When you have a car stuck in snow, you have a problem. Let's not be concerned about how you got it stuck, let's just focus on how to get it out of the deep snow on your own.
Here's what you can do to get it out yourself, without leaving the car.
The technique is known as "rocking the car" out of the snow. This technique can work for soft soil and shallow mud as well, but it's most often used to get a car out of snow.
First, let's look at the basics of this technique - just the basics.
Then, let's discuss some of the precautions associated with it so you don't get into deeper trouble.
Keep in mind that this technique will allow you to free a car stuck in snow on the street or other common road surface. It won't allow you to free a car that's lodged in a snow bank or stuck in a ditch in 3 feet of snow. That's a job for a tow truck, another vehicle with towing straps or a bunch of helpful motorists that can help you dig and push your vehicle.
The idea behind rocking the car out of the snow is you're trying to create a type of runway for the car by gently driving back and forth in the snow, making a slight amount of progress in one direction or both, until you have:
This may take a dozen or so movements back and forth to create a sufficient pathway to free the car, but if done properly, it requires no shoveling and doesn't harm the vehicle.
The approach I use is to move in one direction a foot or so, apply the brakes gently to hold the car in position while I switch gears, and then move in the other direction a foot or so, again gently applying the brakes to avoid sliding, and then repeating the process until I'm ready to make my escape.
The more level the surface, the easier it is to get out of trouble. Be mindful that depending on how and where you have your car stuck in snow, it might be that the path out is something other than the path in. This includes backing out.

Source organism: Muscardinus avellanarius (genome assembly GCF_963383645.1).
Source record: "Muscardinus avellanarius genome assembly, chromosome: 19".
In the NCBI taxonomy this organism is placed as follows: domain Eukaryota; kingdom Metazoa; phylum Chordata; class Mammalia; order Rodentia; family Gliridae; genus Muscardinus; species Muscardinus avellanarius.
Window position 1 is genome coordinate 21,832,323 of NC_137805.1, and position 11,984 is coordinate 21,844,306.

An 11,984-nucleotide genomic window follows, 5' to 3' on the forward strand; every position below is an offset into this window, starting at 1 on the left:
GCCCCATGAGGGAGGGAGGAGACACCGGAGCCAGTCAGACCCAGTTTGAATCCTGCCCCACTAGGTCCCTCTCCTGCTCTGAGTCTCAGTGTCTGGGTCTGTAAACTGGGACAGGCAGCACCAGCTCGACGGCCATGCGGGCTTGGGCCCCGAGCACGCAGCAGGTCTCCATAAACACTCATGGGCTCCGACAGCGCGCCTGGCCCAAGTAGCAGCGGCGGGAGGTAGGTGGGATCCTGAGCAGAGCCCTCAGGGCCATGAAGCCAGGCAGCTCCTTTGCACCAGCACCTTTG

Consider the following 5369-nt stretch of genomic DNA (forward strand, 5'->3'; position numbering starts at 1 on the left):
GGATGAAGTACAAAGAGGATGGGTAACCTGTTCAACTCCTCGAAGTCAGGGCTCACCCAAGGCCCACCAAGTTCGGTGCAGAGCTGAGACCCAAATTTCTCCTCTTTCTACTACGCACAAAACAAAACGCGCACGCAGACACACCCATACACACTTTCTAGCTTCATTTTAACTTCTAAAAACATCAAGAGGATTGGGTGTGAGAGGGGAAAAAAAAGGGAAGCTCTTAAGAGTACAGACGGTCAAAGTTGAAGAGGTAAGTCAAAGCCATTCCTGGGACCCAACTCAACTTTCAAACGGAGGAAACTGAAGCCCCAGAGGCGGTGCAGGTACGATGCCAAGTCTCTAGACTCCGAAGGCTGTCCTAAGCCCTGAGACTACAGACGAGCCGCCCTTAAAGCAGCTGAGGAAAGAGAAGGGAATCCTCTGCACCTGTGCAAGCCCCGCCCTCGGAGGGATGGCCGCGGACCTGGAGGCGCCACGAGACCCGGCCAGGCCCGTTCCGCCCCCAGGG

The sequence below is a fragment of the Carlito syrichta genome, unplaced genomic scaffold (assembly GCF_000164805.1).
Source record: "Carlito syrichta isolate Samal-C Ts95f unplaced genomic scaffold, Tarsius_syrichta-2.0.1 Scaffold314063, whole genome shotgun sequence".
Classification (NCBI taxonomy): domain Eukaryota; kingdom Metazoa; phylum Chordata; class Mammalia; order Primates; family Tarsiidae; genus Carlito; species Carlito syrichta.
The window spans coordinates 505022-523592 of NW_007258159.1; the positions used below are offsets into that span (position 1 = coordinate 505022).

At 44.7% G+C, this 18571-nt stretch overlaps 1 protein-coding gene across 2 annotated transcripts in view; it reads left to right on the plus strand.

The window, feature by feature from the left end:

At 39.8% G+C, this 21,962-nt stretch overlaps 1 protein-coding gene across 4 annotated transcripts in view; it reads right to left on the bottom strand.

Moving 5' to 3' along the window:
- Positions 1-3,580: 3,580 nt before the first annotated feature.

Also, it's often best to make the pathway the same length ahead and
behind the point where you were stuck. By doing so, when you make the
pathway, you're passing by the point where you were stuck, and that
often helps keep you from settling in there and getting the car stuck in
snow again. In other words, you pass by the trouble spot instead of resting back into it.
You'll need to assess your situation to determine what seems best. Usually, if you can go with the slope of the pavement, instead of against it, you'll do better because gravity will be working in your favor.
Here are some precautions that you should be aware of when using this technique. Heed these precautions and your car stuck in snow will soon be on the road again.
Notice the Rav4 in the photo above. The driver is at an angle, deep in the snow, and probably spun their wheels. So, now they're deeper in snow and slush and possibly mud.
relatively easy to get a car stuck in snow, so practice this technique
be mindful of the precautions. Unless you're embedded deeply, at a
considerable incline, or you're into deep mud, you should be able to get the car out based on
your own gentle and repeated efforts.
At the risk of stating the obvious, it's much easier to prevent a car stuck in snow than it is to free it. The key to prevention can be summed up as follows:
The two most difficult situations with a car stuck in snow both involve charging into deep snow and then settling down into it. In dry snow, your car could get surrounded easily. In wet snow, your undercarriage could become entrapped much like concrete.
Both situations can be avoided if you simply use good judgement. With experience, you'll feel and hear how your car is performing, and that will suggest what is best to avoid trouble.
Most of the time, if you go steady but slower, you'll probably make it through the snow. And, if you get your car stuck in snow, at least you won't be as far and deep into trouble as you would have been had you driven into it at higher speeds.
There will be times when a car stuck in snow needs more help than rocking it can provide. For those times, it's good to have a small shovel, traction devices, and other material on board such that they can be used to help get you out of trouble. You might be surprised at how just a little sand or some cinders can dramatically improve traction when the problem you're having involves glare ice.
Tow ropes or straps can be helpful if there is someone else with a vehicle that can be used to pull you. If you have a passenger, often that's all you need to help push your car out of the deeper snow. Even a car stuck in snow that is very deep can be pushed out by two of three people when the driver is carefully steering and gently applying just a little power to the drive wheels.